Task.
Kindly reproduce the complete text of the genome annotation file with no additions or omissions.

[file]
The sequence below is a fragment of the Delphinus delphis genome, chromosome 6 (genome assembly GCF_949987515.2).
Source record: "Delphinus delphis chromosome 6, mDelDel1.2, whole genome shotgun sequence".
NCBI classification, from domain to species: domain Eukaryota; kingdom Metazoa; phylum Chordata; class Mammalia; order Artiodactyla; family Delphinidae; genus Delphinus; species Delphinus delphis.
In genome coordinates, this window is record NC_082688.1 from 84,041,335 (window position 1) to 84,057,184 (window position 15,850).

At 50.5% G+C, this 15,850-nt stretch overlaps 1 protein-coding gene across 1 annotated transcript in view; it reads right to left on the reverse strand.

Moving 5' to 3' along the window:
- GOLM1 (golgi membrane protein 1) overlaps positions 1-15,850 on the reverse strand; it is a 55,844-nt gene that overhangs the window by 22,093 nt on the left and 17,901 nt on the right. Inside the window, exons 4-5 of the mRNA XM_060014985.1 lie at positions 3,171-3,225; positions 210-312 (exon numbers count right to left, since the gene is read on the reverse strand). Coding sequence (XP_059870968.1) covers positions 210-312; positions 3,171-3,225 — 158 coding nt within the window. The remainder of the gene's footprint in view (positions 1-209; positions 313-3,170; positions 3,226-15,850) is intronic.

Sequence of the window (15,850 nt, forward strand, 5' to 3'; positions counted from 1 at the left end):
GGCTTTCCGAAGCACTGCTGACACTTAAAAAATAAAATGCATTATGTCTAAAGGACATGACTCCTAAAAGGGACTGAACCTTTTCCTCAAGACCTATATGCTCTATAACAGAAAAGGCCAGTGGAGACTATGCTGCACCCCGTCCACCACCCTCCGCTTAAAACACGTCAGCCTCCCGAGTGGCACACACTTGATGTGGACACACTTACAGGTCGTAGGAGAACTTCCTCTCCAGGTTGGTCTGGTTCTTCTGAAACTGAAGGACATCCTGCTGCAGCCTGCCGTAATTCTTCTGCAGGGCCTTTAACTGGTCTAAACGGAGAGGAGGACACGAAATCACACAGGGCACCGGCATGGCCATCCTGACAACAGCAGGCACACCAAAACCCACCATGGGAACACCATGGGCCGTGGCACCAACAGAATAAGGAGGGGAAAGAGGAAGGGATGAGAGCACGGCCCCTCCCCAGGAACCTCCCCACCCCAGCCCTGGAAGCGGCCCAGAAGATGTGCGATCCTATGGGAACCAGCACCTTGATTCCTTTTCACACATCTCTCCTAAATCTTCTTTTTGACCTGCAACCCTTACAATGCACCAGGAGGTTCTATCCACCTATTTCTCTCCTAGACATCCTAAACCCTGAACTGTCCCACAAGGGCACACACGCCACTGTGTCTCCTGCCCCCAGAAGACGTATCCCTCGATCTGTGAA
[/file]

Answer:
The sequence below is a fragment of the Delphinus delphis genome, chromosome 6 (genome assembly GCF_949987515.2).
Source record: "Delphinus delphis chromosome 6, mDelDel1.2, whole genome shotgun sequence".
NCBI classification, from domain to species: domain Eukaryota; kingdom Metazoa; phylum Chordata; class Mammalia; order Artiodactyla; family Delphinidae; genus Delphinus; species Delphinus delphis.
In genome coordinates, this window is record NC_082688.1 from 84,041,335 (window position 1) to 84,057,184 (window position 15,850).

At 50.5% G+C, this 15,850-nt stretch overlaps 1 protein-coding gene across 1 annotated transcript in view; it reads right to left on the reverse strand.

Moving 5' to 3' along the window:
- GOLM1 (golgi membrane protein 1) overlaps positions 1-15,850 on the reverse strand; it is a 55,844-nt gene that overhangs the window by 22,093 nt on the left and 17,901 nt on the right. Inside the window, exons 4-5 of the mRNA XM_060014985.1 lie at positions 3,171-3,225; positions 210-312 (exon numbers count right to left, since the gene is read on the reverse strand). Coding sequence (XP_059870968.1) covers positions 210-312; positions 3,171-3,225 — 158 coding nt within the window. The remainder of the gene's footprint in view (positions 1-209; positions 313-3,170; positions 3,226-15,850) is intronic.

Sequence of the window (15,850 nt, forward strand, 5' to 3'; positions counted from 1 at the left end):
GGCTTTCCGAAGCACTGCTGACACTTAAAAAATAAAATGCATTATGTCTAAAGGACATGACTCCTAAAAGGGACTGAACCTTTTCCTCAAGACCTATATGCTCTATAACAGAAAAGGCCAGTGGAGACTATGCTGCACCCCGTCCACCACCCTCCGCTTAAAACACGTCAGCCTCCCGAGTGGCACACACTTGATGTGGACACACTTACAGGTCGTAGGAGAACTTCCTCTCCAGGTTGGTCTGGTTCTTCTGAAACTGAAGGACATCCTGCTGCAGCCTGCCGTAATTCTTCTGCAGGGCCTTTAACTGGTCTAAACGGAGAGGAGGACACGAAATCACACAGGGCACCGGCATGGCCATCCTGACAACAGCAGGCACACCAAAACCCACCATGGGAACACCATGGGCCGTGGCACCAACAGAATAAGGAGGGGAAAGAGGAAGGGATGAGAGCACGGCCCCTCCCCAGGAACCTCCCCACCCCAGCCCTGGAAGCGGCCCAGAAGATGTGCGATCCTATGGGAACCAGCACCTTGATTCCTTTTCACACATCTCTCCTAAATCTTCTTTTTGACCTGCAACCCTTACAATGCACCAGGAGGTTCTATCCACCTATTTCTCTCCTAGACATCCTAAACCCTGAACTGTCCCACAAGGGCACACACGCCACTGTGTCTCCTGCCCCCAGAAGACGTATCCCTCGATCTGTGAA